Injecting drug use is the driving force behind this region's epidemic—an activity that has spread explosively in the turbulent years since the Soviet regime's demise. In the Russian Federation alone, there are estimated 3 million injecting drug users. The Ukraine has more than 600 000 and Kazakhstan has up to 200 000. In Latvia and Estonia, an estimated 1-% of the adult population injects drugs. Most of these drug users are male.

HIV and AIDS epidemic in Oceania

In Oceania, the total number of people living with HIV continues to rise. It is estimated that 32 000 (range: 21 000-46 000) people are living with HIV in these countries—a figure that includes the 4800 who were newly infected in 2003. AIDS claimed approximately 700 lives in the past year.

In Australia, following a long-term decline, the annual number of new HIV diagnoses has gradually increased from an estimated 650 cases in 1998 to around 800 in 2002. Papua New Guinea shares an island with one of Indonesia's worst affected provinces, Irian Jaya. It has the highest HIV prevalence in the Oceania region, with more than 1% among pregnant women in the capital, Port Moresby, and in Goroka and Lae. Papua New Guinea's epidemic appears largely heterosexually driven.

In other islands in Oceania, HIV infection levels are still low, but levels of sexually transmitted infections are high. High levels of sexually transmitted infections indicate behavioural patterns that could also facilitate HIV transmission beyond sex workers and their clients.

HIV and AIDS epidemic in the Middle East and North Africa

In the Middle East and North Africa, the latest estimates indicate 75 000 people acquired HIV in the past year, bringing the number of people living with HIV to 480 000 (range: 200 000-1.4 million). In 2003, AIDS killed a further 24 000 people. There is the potential for a considerable rise in HIV in this region.

Sudan is the region's most seriously affected country with an HIV prevalence of 2.3% The epidemic is most severe in the southern part of the country, where HIV prevalence among pregnant women is reported to be six-to-eight times higher than around Khartoum in the north. In the Sudan, heterosexual intercourse is the principal transmission route.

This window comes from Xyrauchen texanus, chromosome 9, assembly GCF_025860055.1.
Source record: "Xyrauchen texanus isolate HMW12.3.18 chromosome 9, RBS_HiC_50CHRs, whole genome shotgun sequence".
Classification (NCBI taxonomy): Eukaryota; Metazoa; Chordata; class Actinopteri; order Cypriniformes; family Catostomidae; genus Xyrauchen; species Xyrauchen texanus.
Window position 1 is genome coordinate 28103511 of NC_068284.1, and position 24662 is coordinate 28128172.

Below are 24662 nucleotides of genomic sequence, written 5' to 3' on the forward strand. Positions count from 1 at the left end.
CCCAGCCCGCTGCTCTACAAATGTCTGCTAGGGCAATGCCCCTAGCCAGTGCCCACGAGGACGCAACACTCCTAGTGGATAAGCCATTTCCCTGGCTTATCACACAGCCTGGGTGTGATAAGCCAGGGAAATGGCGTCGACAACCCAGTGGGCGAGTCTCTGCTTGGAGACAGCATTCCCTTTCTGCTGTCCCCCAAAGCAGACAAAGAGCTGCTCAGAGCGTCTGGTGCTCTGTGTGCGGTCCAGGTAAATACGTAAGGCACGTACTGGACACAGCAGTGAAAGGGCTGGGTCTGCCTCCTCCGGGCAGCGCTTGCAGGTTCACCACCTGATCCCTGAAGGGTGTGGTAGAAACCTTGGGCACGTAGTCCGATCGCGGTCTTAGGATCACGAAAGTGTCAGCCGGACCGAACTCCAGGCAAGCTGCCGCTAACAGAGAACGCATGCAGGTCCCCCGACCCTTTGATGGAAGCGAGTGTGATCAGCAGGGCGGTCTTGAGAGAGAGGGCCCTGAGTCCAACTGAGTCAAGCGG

With the exception of a few countries, the region's systematic surveillance is not well developed. Furthermore, there is inadequate monitoring of higher-risk populations, including injecting drug users and men who sex with men. This means that potential epidemics in these populations are being overlooked.

HIV and AIDS epidemic in High-income countries

In high-income countries, the number of HIV-positive people continues to rise, largely due to widespread access to antiretroviral treatment. It is estimated that 1.6 million people (range: 1.1-2.2 million) are living with HIV—a figure that includes the 64 000 who were newly infected in 2003.

In high-income countries, annual AIDS deaths have continued to slow because of the availability of antiretroviral treatment. This means HIV-positive people are staying healthy and surviving longer than infected people elsewhere. For example, in the United States, there were 16 371 reported AIDS deaths in 2002, down from 19 005 in 1998. In Western Europe, reported AIDS deaths fell from 3373 in 2001 to 3101 in 2002.

Annex 3

Confidentiality Agreement

(To be completed by all employees)

1. I have read and understand this Workplace Policy.

2. I recognise that through association with the WCC, I may learn information of a highly personal and confidential nature.

3. I understand that such information may include information that someone:

  • may be living with have HIV or AIDS;
  • has been asked to have an HIV test or been counselled about having a HIV test;
  • is receiving or has received treatment or counselling which suggests he or she may be living with have HIV or AIDS;
  • may have had experiences which put him or her at risk of contracting HIV; or
  • has a close association or relationship with someone with living with HIV or AIDS.

4. I will only disclose such information when authorised by the person in question.

5. I understand that breach of this agreement may result in disciplinary action, and possible legal proceedings against myself and/or my church.

Signature.

Date and Place.

Witness.

Date and Place……………………………